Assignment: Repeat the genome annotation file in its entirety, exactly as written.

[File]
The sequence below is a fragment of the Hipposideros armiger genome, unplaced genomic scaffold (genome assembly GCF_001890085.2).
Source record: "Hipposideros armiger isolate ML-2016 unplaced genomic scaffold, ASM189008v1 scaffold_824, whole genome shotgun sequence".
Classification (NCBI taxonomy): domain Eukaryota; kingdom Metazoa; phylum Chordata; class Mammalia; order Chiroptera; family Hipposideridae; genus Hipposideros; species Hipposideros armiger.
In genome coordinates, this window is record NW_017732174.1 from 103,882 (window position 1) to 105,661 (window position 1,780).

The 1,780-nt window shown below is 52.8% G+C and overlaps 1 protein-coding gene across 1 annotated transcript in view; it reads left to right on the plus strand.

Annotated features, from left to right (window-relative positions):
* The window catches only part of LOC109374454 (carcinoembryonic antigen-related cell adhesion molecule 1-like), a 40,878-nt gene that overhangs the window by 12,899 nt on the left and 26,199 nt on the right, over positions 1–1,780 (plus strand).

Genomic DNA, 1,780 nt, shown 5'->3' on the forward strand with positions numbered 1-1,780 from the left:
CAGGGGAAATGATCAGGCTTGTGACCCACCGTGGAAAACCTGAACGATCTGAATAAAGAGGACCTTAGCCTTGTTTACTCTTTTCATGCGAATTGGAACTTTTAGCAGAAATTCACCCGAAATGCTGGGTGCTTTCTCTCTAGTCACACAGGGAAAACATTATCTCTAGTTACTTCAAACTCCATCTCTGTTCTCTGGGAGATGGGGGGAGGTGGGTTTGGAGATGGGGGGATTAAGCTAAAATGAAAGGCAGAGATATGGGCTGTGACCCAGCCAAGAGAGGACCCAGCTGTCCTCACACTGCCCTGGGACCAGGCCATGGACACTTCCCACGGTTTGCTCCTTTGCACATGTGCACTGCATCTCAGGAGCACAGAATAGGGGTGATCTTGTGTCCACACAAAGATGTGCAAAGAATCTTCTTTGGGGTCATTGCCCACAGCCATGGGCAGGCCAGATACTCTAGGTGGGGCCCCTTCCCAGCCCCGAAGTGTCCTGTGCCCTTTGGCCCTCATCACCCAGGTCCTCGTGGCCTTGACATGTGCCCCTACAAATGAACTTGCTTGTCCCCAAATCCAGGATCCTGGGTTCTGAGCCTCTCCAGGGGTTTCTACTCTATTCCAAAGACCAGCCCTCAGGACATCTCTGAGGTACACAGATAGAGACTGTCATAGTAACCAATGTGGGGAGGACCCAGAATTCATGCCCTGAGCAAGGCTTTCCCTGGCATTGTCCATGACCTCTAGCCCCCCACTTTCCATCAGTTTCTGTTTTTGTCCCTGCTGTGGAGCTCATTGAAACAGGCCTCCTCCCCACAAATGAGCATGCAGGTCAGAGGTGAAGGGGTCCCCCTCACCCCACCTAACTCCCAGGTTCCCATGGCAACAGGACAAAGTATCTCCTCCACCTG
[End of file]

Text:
The sequence below is a fragment of the Hipposideros armiger genome, unplaced genomic scaffold (genome assembly GCF_001890085.2).
Source record: "Hipposideros armiger isolate ML-2016 unplaced genomic scaffold, ASM189008v1 scaffold_824, whole genome shotgun sequence".
Classification (NCBI taxonomy): domain Eukaryota; kingdom Metazoa; phylum Chordata; class Mammalia; order Chiroptera; family Hipposideridae; genus Hipposideros; species Hipposideros armiger.
In genome coordinates, this window is record NW_017732174.1 from 103,882 (window position 1) to 105,661 (window position 1,780).

The 1,780-nt window shown below is 52.8% G+C and overlaps 1 protein-coding gene across 1 annotated transcript in view; it reads left to right on the plus strand.

Annotated features, from left to right (window-relative positions):
* The window catches only part of LOC109374454 (carcinoembryonic antigen-related cell adhesion molecule 1-like), a 40,878-nt gene that overhangs the window by 12,899 nt on the left and 26,199 nt on the right, over positions 1–1,780 (plus strand).

Genomic DNA, 1,780 nt, shown 5'->3' on the forward strand with positions numbered 1-1,780 from the left:
CAGGGGAAATGATCAGGCTTGTGACCCACCGTGGAAAACCTGAACGATCTGAATAAAGAGGACCTTAGCCTTGTTTACTCTTTTCATGCGAATTGGAACTTTTAGCAGAAATTCACCCGAAATGCTGGGTGCTTTCTCTCTAGTCACACAGGGAAAACATTATCTCTAGTTACTTCAAACTCCATCTCTGTTCTCTGGGAGATGGGGGGAGGTGGGTTTGGAGATGGGGGGATTAAGCTAAAATGAAAGGCAGAGATATGGGCTGTGACCCAGCCAAGAGAGGACCCAGCTGTCCTCACACTGCCCTGGGACCAGGCCATGGACACTTCCCACGGTTTGCTCCTTTGCACATGTGCACTGCATCTCAGGAGCACAGAATAGGGGTGATCTTGTGTCCACACAAAGATGTGCAAAGAATCTTCTTTGGGGTCATTGCCCACAGCCATGGGCAGGCCAGATACTCTAGGTGGGGCCCCTTCCCAGCCCCGAAGTGTCCTGTGCCCTTTGGCCCTCATCACCCAGGTCCTCGTGGCCTTGACATGTGCCCCTACAAATGAACTTGCTTGTCCCCAAATCCAGGATCCTGGGTTCTGAGCCTCTCCAGGGGTTTCTACTCTATTCCAAAGACCAGCCCTCAGGACATCTCTGAGGTACACAGATAGAGACTGTCATAGTAACCAATGTGGGGAGGACCCAGAATTCATGCCCTGAGCAAGGCTTTCCCTGGCATTGTCCATGACCTCTAGCCCCCCACTTTCCATCAGTTTCTGTTTTTGTCCCTGCTGTGGAGCTCATTGAAACAGGCCTCCTCCCCACAAATGAGCATGCAGGTCAGAGGTGAAGGGGTCCCCCTCACCCCACCTAACTCCCAGGTTCCCATGGCAACAGGACAAAGTATCTCCTCCACCTG